Giving ATI a second glance

Giving ATI a second glance

Summary: For those of us running Linux desktops, a graphics card decision can make or break a system in ways no commercial OS user can fathom.

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For those of us running Linux desktops, a graphics card decision can make or break a system in ways no commercial OS user can fathom.

Previously in Null Pointer, I mentioned that I had moved from Nvidia to ATI and would report on my progress. It's been a little over three months since the new hardware arrived, but it has only been the past week that the ATI drivers have reached a state that I would describe as satisfactory.

A number of issues stood between ATI and X-based nirvana. Firstly, the ATI drivers were horribly out of sync with what was distributed in my distribution's repository, even the bleeding edge option. Secondly, the ATI drivers wanted an older version of the X server than I had running, it worked fine with Nvidia and there was no way I was going backwards. And finally, the hardware was too new to be properly supported by the open-source driver alternatives (sorry radeon and radeonhd).

So I lived in a place where stability and the ability to play full-screen movies without dropping frames was an optional extra. It wasn't fun. I rued the decision to return to ATI after the trauma of suffering the lack of driver support from 2003 to 2005, and continually wished I could come up with an Nvidia for Linux and ATI for Windows PCIe adapter for the motherboard.

After ATI released version 9.7, which I coupled with xorg-server 1.6.3, and it's back to how things should be.

It's not fantastic, but it is acceptable.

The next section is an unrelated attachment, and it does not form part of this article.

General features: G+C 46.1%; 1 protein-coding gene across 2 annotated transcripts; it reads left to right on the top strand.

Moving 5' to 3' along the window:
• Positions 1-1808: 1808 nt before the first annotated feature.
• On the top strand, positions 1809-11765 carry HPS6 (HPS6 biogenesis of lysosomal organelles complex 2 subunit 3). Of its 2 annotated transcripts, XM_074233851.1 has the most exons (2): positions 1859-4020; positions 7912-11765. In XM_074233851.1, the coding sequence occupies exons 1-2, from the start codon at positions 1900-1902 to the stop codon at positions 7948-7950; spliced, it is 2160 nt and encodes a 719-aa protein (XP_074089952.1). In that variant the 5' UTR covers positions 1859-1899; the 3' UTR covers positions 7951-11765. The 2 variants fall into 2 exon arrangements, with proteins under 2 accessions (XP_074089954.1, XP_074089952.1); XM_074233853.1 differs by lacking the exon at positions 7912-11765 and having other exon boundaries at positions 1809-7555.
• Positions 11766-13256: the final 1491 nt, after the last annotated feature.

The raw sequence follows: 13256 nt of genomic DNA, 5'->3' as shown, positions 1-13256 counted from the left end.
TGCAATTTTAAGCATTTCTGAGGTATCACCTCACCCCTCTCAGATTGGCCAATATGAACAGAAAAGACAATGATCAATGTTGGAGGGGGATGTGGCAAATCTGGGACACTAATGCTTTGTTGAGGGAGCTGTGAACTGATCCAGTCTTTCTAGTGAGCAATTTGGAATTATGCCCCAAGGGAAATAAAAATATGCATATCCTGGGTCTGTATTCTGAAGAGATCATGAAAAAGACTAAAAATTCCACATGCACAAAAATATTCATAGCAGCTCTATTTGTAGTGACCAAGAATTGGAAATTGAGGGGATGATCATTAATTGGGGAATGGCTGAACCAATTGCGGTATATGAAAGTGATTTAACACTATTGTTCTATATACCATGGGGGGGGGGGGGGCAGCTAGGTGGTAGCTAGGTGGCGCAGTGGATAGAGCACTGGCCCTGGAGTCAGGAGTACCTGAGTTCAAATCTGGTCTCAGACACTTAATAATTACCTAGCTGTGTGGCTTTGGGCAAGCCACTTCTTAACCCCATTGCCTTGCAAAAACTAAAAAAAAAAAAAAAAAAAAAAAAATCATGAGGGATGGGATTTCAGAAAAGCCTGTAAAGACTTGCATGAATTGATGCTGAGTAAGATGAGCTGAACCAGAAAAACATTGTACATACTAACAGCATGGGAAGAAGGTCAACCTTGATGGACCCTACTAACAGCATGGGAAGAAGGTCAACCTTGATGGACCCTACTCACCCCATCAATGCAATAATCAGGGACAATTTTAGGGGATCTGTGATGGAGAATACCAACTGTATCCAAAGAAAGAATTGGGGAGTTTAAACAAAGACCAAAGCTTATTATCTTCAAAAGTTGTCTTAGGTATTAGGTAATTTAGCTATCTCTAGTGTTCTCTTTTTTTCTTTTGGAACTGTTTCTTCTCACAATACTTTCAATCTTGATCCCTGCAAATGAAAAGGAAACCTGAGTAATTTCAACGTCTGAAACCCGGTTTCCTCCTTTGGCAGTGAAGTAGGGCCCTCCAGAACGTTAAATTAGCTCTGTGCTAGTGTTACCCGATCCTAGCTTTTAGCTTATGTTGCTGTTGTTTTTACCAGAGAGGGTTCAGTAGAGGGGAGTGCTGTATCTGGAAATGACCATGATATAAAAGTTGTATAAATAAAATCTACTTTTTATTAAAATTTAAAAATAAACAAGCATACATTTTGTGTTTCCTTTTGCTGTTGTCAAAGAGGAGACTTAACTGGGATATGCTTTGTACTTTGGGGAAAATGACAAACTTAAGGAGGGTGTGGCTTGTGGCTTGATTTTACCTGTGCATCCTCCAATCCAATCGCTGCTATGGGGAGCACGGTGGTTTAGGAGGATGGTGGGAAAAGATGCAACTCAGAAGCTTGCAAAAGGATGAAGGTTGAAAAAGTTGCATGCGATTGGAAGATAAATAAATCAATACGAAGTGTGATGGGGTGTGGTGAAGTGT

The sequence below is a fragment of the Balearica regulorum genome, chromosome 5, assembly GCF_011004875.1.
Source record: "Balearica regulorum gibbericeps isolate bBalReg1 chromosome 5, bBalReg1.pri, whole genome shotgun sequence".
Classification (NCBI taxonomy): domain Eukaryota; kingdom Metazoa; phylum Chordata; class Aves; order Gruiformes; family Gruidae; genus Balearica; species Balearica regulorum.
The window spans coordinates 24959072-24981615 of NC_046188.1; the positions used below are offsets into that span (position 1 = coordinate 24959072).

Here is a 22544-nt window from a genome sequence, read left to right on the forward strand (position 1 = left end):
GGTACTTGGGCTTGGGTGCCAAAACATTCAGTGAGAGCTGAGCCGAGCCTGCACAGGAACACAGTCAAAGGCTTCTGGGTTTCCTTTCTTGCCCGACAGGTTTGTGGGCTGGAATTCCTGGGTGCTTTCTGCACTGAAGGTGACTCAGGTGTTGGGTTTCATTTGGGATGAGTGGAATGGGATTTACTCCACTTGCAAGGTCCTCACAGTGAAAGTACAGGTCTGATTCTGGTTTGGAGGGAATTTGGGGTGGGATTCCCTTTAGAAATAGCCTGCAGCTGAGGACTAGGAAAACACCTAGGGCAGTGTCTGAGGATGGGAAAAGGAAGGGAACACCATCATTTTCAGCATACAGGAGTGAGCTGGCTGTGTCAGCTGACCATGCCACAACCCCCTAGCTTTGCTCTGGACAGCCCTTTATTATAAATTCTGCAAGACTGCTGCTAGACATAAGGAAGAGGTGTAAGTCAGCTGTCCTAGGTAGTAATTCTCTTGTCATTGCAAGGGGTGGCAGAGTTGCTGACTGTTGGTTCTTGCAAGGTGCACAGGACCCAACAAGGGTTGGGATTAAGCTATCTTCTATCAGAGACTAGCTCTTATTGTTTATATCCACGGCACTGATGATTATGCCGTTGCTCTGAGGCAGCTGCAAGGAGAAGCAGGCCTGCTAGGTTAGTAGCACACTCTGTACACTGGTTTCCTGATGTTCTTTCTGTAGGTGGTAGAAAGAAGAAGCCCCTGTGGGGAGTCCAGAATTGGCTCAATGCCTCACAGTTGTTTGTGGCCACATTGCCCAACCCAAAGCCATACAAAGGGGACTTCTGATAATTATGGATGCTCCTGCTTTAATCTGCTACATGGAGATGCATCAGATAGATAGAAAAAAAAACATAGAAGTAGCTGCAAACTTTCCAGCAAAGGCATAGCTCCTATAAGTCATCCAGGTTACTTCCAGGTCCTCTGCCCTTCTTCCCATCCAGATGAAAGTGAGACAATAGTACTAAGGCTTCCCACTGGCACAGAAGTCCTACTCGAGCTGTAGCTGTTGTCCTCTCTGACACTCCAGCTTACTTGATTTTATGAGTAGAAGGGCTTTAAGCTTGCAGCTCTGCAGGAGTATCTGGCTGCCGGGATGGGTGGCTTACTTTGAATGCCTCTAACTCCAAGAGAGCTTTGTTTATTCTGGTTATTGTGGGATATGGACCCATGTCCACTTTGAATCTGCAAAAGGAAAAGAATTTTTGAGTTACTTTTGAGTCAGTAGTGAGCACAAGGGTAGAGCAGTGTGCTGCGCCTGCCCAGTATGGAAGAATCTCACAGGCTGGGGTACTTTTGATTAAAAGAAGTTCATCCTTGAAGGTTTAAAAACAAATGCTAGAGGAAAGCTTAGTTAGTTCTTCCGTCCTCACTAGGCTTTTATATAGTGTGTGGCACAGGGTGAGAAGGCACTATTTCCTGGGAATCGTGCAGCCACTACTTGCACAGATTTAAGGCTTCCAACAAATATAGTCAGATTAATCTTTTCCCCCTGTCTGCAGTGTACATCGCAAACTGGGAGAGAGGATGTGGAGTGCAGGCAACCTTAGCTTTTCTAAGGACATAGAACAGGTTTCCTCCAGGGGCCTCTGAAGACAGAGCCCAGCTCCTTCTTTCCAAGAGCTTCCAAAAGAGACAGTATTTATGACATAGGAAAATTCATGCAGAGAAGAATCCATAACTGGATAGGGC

If experience with ATI has taught me anything, it's that the current state of affairs may be fleeting. But I can say that now there exists a place with a currently up-to-date version of the x.org server and the ATI driver that can use Compiz Fusion without being utterly slow or having any obvious drawbacks — even on an unsupported 2.6.30 kernel.

It's still no match for Nvidia, but at least the performance is back to within an order of magnitude.

Topics: Open Source, Hardware, Linux

About

Chris started his journalistic adventure in 2006 as the Editor of Builder AU after originally joining CBS as a programmer. After a Canadian sojourn, he returned in 2011 as the Editor of TechRepublic Australia, and is now the Australian Editor of ZDNet.

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11 comments
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  • Surely...

    The joy of open source is that you can just open up the code yourself and fix it isn't it?
    anonymous
  • Not Open Source

    The ATI drivers are closed source, as are the Nvidia ones.

    Most of the competitive advantage in that space is based on drivers so making them open source would tend to be a bad idea. ATI hardware is actually slightly better, but the better optimization of Nvidia drivers tends to give them better performance.
    anonymous
  • Not all bliss bombs huh?

    ...and you wonder why Linux has not taken off for mainstream desktop computing....
    anonymous
  • Same here

    Video card support is the biggest thing that has stopped me fully migrating to linux to this point... It is very frustrating because generally everything else works so well.